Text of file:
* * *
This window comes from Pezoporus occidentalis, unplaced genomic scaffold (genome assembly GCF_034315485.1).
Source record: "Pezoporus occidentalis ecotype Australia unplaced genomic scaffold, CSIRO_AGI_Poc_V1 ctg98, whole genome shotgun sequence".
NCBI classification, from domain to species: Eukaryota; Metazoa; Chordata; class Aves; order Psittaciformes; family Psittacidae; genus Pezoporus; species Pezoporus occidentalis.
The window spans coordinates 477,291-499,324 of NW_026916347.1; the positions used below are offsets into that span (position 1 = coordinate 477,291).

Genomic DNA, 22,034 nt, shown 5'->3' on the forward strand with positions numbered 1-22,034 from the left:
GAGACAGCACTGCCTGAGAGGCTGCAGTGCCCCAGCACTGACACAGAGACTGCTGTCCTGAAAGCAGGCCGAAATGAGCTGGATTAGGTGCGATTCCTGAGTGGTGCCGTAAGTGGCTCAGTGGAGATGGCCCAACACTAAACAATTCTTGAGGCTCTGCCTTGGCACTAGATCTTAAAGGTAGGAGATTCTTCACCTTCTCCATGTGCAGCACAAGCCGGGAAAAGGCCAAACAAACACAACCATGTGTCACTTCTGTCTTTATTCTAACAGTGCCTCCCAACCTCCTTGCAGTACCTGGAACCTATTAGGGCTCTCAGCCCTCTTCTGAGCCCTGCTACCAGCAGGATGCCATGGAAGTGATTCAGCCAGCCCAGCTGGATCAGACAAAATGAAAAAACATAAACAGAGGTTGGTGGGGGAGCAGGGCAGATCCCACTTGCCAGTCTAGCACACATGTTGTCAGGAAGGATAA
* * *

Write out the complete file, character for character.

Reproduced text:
This window comes from Pezoporus occidentalis, unplaced genomic scaffold (genome assembly GCF_034315485.1).
Source record: "Pezoporus occidentalis ecotype Australia unplaced genomic scaffold, CSIRO_AGI_Poc_V1 ctg98, whole genome shotgun sequence".
NCBI classification, from domain to species: Eukaryota; Metazoa; Chordata; class Aves; order Psittaciformes; family Psittacidae; genus Pezoporus; species Pezoporus occidentalis.
The window spans coordinates 477,291-499,324 of NW_026916347.1; the positions used below are offsets into that span (position 1 = coordinate 477,291).

Genomic DNA, 22,034 nt, shown 5'->3' on the forward strand with positions numbered 1-22,034 from the left:
GAGACAGCACTGCCTGAGAGGCTGCAGTGCCCCAGCACTGACACAGAGACTGCTGTCCTGAAAGCAGGCCGAAATGAGCTGGATTAGGTGCGATTCCTGAGTGGTGCCGTAAGTGGCTCAGTGGAGATGGCCCAACACTAAACAATTCTTGAGGCTCTGCCTTGGCACTAGATCTTAAAGGTAGGAGATTCTTCACCTTCTCCATGTGCAGCACAAGCCGGGAAAAGGCCAAACAAACACAACCATGTGTCACTTCTGTCTTTATTCTAACAGTGCCTCCCAACCTCCTTGCAGTACCTGGAACCTATTAGGGCTCTCAGCCCTCTTCTGAGCCCTGCTACCAGCAGGATGCCATGGAAGTGATTCAGCCAGCCCAGCTGGATCAGACAAAATGAAAAAACATAAACAGAGGTTGGTGGGGGAGCAGGGCAGATCCCACTTGCCAGTCTAGCACACATGTTGTCAGGAAGGATAA